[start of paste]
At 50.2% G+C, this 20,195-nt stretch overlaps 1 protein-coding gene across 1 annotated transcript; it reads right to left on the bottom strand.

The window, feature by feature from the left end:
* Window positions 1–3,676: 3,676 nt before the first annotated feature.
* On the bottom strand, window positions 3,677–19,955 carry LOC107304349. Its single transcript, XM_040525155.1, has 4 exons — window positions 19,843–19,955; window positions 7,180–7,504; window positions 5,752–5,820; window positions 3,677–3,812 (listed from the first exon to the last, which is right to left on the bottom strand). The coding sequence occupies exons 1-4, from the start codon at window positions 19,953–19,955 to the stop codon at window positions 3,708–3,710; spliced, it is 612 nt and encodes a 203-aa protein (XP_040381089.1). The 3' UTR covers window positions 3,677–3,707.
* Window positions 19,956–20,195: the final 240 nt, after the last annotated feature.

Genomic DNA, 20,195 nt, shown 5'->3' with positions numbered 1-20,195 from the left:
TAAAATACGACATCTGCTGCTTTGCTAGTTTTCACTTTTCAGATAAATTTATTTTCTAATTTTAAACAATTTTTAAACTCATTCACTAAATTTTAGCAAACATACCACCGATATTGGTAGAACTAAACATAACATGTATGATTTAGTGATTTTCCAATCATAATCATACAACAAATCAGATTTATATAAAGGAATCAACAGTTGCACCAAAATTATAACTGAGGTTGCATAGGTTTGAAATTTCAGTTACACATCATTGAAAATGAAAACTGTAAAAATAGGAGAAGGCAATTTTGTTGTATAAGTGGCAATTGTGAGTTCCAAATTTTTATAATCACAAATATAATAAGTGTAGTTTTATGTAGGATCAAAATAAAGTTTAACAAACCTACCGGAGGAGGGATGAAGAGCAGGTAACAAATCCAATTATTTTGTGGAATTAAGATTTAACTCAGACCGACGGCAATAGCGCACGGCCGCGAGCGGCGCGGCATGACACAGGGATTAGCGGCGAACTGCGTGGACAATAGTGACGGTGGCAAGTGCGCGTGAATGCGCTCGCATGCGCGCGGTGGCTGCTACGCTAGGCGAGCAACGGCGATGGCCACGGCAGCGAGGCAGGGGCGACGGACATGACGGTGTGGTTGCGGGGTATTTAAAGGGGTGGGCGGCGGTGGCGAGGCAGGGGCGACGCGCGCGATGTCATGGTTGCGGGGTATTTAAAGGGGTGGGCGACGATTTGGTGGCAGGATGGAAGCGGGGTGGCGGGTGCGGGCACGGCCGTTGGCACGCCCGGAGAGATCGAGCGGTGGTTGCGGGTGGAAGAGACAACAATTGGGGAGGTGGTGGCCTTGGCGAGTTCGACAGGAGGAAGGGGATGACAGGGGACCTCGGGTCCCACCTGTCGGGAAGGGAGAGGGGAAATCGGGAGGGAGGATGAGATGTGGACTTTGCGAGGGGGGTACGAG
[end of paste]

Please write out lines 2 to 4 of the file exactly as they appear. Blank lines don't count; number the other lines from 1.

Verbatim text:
The window, feature by feature from the left end:
* Window positions 1–3,676: 3,676 nt before the first annotated feature.
* On the bottom strand, window positions 3,677–19,955 carry LOC107304349. Its single transcript, XM_040525155.1, has 4 exons — window positions 19,843–19,955; window positions 7,180–7,504; window positions 5,752–5,820; window positions 3,677–3,812 (listed from the first exon to the last, which is right to left on the bottom strand). The coding sequence occupies exons 1-4, from the start codon at window positions 19,953–19,955 to the stop codon at window positions 3,708–3,710; spliced, it is 612 nt and encodes a 203-aa protein (XP_040381089.1). The 3' UTR covers window positions 3,677–3,707.